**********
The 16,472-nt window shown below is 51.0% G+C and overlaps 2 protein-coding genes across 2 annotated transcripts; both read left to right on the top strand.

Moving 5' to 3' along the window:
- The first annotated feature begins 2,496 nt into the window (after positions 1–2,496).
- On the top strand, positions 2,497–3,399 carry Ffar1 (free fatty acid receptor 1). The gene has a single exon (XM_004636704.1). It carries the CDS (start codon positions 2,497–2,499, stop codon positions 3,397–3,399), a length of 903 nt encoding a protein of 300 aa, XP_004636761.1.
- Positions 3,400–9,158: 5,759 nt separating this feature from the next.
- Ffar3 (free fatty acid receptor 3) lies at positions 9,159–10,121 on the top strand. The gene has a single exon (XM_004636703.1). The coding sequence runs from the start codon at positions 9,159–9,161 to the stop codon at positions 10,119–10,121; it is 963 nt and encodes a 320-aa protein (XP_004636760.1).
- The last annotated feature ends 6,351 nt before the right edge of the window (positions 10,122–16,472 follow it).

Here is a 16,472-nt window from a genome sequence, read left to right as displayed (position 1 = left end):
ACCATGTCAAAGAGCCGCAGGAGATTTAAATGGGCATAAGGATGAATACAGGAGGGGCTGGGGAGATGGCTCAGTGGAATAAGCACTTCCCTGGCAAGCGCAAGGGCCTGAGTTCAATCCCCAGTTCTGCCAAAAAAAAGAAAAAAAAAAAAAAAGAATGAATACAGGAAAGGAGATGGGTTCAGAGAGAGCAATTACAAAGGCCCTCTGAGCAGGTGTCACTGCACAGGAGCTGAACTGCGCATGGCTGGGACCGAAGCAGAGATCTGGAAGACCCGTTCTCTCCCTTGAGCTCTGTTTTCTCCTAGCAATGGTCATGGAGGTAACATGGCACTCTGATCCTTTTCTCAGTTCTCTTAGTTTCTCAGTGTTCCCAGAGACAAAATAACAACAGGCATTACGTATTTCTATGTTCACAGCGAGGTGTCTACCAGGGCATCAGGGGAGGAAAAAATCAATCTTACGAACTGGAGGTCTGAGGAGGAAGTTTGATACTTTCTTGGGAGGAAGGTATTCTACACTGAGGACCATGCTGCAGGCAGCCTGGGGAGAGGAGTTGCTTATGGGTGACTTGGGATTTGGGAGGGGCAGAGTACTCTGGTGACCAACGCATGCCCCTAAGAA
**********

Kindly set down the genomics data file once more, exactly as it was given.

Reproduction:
The 16,472-nt window shown below is 51.0% G+C and overlaps 2 protein-coding genes across 2 annotated transcripts; both read left to right on the top strand.

Moving 5' to 3' along the window:
- The first annotated feature begins 2,496 nt into the window (after positions 1–2,496).
- On the top strand, positions 2,497–3,399 carry Ffar1 (free fatty acid receptor 1). The gene has a single exon (XM_004636704.1). It carries the CDS (start codon positions 2,497–2,499, stop codon positions 3,397–3,399), a length of 903 nt encoding a protein of 300 aa, XP_004636761.1.
- Positions 3,400–9,158: 5,759 nt separating this feature from the next.
- Ffar3 (free fatty acid receptor 3) lies at positions 9,159–10,121 on the top strand. The gene has a single exon (XM_004636703.1). The coding sequence runs from the start codon at positions 9,159–9,161 to the stop codon at positions 10,119–10,121; it is 963 nt and encodes a 320-aa protein (XP_004636760.1).
- The last annotated feature ends 6,351 nt before the right edge of the window (positions 10,122–16,472 follow it).

Here is a 16,472-nt window from a genome sequence, read left to right as displayed (position 1 = left end):
ACCATGTCAAAGAGCCGCAGGAGATTTAAATGGGCATAAGGATGAATACAGGAGGGGCTGGGGAGATGGCTCAGTGGAATAAGCACTTCCCTGGCAAGCGCAAGGGCCTGAGTTCAATCCCCAGTTCTGCCAAAAAAAAGAAAAAAAAAAAAAAAGAATGAATACAGGAAAGGAGATGGGTTCAGAGAGAGCAATTACAAAGGCCCTCTGAGCAGGTGTCACTGCACAGGAGCTGAACTGCGCATGGCTGGGACCGAAGCAGAGATCTGGAAGACCCGTTCTCTCCCTTGAGCTCTGTTTTCTCCTAGCAATGGTCATGGAGGTAACATGGCACTCTGATCCTTTTCTCAGTTCTCTTAGTTTCTCAGTGTTCCCAGAGACAAAATAACAACAGGCATTACGTATTTCTATGTTCACAGCGAGGTGTCTACCAGGGCATCAGGGGAGGAAAAAATCAATCTTACGAACTGGAGGTCTGAGGAGGAAGTTTGATACTTTCTTGGGAGGAAGGTATTCTACACTGAGGACCATGCTGCAGGCAGCCTGGGGAGAGGAGTTGCTTATGGGTGACTTGGGATTTGGGAGGGGCAGAGTACTCTGGTGACCAACGCATGCCCCTAAGAA